For fledgling Exchange administrators to appreciate mailboxes in Microsoft Exchange, it's important to understand...
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the idea of recipients -- and the varieties of Exchange recipient types. Microsoft considers a recipient to be any object in Active Directory that can send or receive messages from Exchange. Recipients are almost always people, but recipients can also be properly configured enterprise resources including equipment -- devices such as computers, projectors or conference lines -- or facilities such as conference rooms.
Generally, there is little real difference between recipients; every recipient ultimately sends or receives messages. But distinguishing Exchange recipient types is an excellent way to organize and manage recipients using tools such as the Exchange Administration Center and Exchange Management Shell. For example, a room recipient might display the room's occupancy capacity, but that detail doesn't apply to user recipients.
Microsoft Exchange Server 2016 is designed to accommodate 17 recipient types which primarily define individuals, groups and resources. However, administrators will typically encounter five Exchange recipient types more frequently than others.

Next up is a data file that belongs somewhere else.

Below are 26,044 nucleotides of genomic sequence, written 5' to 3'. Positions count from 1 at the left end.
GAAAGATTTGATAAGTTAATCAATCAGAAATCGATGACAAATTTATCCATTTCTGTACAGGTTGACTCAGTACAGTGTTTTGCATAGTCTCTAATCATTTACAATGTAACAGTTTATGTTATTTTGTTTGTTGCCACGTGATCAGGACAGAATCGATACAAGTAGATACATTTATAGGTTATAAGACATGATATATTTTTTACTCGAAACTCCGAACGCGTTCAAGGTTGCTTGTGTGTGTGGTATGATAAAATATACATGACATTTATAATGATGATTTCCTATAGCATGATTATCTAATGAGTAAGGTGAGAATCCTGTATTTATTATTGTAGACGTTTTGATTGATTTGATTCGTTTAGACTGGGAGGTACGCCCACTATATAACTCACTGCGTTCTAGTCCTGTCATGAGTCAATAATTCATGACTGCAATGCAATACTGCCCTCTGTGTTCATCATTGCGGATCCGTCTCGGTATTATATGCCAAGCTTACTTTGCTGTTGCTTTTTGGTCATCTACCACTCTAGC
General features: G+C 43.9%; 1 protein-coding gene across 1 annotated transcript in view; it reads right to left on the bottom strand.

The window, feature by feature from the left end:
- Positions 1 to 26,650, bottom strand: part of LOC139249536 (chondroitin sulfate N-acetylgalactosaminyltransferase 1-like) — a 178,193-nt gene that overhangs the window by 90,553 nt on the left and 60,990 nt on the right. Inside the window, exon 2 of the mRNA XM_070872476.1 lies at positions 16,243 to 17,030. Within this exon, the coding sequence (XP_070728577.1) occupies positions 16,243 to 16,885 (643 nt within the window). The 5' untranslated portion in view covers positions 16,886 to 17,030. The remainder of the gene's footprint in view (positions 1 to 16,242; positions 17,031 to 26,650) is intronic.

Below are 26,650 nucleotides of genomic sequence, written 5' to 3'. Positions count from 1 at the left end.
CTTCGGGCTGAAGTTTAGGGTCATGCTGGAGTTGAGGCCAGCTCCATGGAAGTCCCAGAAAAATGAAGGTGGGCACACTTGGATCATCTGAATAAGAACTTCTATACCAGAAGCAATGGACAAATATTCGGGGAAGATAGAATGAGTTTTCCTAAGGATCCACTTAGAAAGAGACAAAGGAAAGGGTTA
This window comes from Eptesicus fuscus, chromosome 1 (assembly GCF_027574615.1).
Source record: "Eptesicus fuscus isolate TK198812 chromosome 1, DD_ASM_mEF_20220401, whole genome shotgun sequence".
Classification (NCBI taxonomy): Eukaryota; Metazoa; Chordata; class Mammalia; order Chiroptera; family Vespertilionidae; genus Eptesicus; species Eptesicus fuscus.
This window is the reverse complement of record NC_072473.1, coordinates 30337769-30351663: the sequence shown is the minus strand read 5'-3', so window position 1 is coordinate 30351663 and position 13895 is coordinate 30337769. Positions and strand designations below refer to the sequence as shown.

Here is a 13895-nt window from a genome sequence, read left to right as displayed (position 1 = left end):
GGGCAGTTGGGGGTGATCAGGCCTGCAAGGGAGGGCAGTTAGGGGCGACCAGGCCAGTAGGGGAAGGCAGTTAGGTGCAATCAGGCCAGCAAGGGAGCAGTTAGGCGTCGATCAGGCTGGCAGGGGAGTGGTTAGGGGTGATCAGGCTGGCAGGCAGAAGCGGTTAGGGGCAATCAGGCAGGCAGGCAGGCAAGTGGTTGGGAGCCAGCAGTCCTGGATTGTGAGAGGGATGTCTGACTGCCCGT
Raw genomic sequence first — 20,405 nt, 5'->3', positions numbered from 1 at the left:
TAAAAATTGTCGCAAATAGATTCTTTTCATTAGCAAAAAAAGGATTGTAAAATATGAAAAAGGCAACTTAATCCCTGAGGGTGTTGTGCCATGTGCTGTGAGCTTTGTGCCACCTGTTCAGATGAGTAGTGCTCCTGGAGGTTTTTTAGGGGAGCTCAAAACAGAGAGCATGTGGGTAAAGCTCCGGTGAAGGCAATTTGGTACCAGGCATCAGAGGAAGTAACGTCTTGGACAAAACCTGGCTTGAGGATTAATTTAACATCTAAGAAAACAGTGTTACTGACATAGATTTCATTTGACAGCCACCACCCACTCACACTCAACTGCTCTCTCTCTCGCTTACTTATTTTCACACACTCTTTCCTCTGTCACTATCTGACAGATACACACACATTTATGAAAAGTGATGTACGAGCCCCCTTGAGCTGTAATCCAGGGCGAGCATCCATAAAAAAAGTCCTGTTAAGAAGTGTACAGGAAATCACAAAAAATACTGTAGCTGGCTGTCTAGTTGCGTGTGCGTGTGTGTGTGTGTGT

The User Mailbox is perhaps the most common recipient type, and every Exchange user within the organization will receive a mailbox containing email messages along with various other items including calendar data, contacts, tasks and documents. Similarly, resource mailboxes such as Room Mailbox or Equipment Mailbox recipients represent enterprise resources, such as meeting rooms, projectors, conference lines and other business assets. Creating and configuring resource mailboxes allows users to ping resources for things such as meeting scheduling. For example, a manager might email meeting invitations to a team and include messages to resource mailboxes to schedule those items for the appointed meeting date and time.
Not all Exchange recipients exist within an enterprise. A mail user recipient has a valid Active Directory Domain Services account but uses an external email address. Mail users can access resources within the enterprise like any other user mailbox recipient, but messages to mail user recipients are simply routed outside of the business to the external email address. Similarly, mail contact recipients detail people or businesses outside of the enterprise, and messages to contacts are routed to those external email addresses. The difference between mail users and mail contacts is that mail user recipients can use enterprise resources -- such as data storage, conference rooms and telephone lines -- where contacts do not have that access.
Beyond the five individual Exchange recipient types above, administrators will frequently encounter common group recipients including shared mailbox, mail-enabled security group, dynamic distribution group or even Exchange shared mailbox recipient types.
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